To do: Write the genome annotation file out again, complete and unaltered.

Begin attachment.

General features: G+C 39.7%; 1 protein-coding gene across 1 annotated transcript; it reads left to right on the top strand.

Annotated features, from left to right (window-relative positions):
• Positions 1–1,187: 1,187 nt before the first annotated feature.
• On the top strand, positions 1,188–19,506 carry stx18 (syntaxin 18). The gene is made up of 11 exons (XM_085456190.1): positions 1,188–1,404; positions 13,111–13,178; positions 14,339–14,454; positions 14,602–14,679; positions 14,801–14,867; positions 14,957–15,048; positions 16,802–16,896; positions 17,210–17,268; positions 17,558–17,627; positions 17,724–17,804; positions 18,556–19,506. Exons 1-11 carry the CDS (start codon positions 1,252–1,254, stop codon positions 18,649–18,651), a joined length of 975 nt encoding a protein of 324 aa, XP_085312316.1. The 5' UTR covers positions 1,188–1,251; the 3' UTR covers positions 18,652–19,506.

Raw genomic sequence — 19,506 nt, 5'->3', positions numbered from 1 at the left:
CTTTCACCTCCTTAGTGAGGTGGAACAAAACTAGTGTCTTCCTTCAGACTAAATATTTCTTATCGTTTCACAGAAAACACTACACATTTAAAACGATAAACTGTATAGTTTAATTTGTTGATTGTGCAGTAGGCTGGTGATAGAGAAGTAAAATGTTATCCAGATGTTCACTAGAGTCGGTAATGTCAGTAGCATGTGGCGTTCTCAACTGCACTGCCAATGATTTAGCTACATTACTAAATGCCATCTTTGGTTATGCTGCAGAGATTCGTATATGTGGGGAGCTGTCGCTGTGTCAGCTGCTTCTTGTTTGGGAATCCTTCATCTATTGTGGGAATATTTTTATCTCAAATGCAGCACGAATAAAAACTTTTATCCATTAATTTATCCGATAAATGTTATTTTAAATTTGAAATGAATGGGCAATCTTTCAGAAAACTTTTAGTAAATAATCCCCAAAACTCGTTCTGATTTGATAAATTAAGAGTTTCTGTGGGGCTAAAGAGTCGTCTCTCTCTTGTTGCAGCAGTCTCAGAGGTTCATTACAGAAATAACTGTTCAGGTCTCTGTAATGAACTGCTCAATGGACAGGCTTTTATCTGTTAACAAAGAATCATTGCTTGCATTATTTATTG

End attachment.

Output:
General features: G+C 39.7%; 1 protein-coding gene across 1 annotated transcript; it reads left to right on the top strand.

Annotated features, from left to right (window-relative positions):
• Positions 1–1,187: 1,187 nt before the first annotated feature.
• On the top strand, positions 1,188–19,506 carry stx18 (syntaxin 18). The gene is made up of 11 exons (XM_085456190.1): positions 1,188–1,404; positions 13,111–13,178; positions 14,339–14,454; positions 14,602–14,679; positions 14,801–14,867; positions 14,957–15,048; positions 16,802–16,896; positions 17,210–17,268; positions 17,558–17,627; positions 17,724–17,804; positions 18,556–19,506. Exons 1-11 carry the CDS (start codon positions 1,252–1,254, stop codon positions 18,649–18,651), a joined length of 975 nt encoding a protein of 324 aa, XP_085312316.1. The 5' UTR covers positions 1,188–1,251; the 3' UTR covers positions 18,652–19,506.

Raw genomic sequence — 19,506 nt, 5'->3', positions numbered from 1 at the left:
CTTTCACCTCCTTAGTGAGGTGGAACAAAACTAGTGTCTTCCTTCAGACTAAATATTTCTTATCGTTTCACAGAAAACACTACACATTTAAAACGATAAACTGTATAGTTTAATTTGTTGATTGTGCAGTAGGCTGGTGATAGAGAAGTAAAATGTTATCCAGATGTTCACTAGAGTCGGTAATGTCAGTAGCATGTGGCGTTCTCAACTGCACTGCCAATGATTTAGCTACATTACTAAATGCCATCTTTGGTTATGCTGCAGAGATTCGTATATGTGGGGAGCTGTCGCTGTGTCAGCTGCTTCTTGTTTGGGAATCCTTCATCTATTGTGGGAATATTTTTATCTCAAATGCAGCACGAATAAAAACTTTTATCCATTAATTTATCCGATAAATGTTATTTTAAATTTGAAATGAATGGGCAATCTTTCAGAAAACTTTTAGTAAATAATCCCCAAAACTCGTTCTGATTTGATAAATTAAGAGTTTCTGTGGGGCTAAAGAGTCGTCTCTCTCTTGTTGCAGCAGTCTCAGAGGTTCATTACAGAAATAACTGTTCAGGTCTCTGTAATGAACTGCTCAATGGACAGGCTTTTATCTGTTAACAAAGAATCATTGCTTGCATTATTTATTG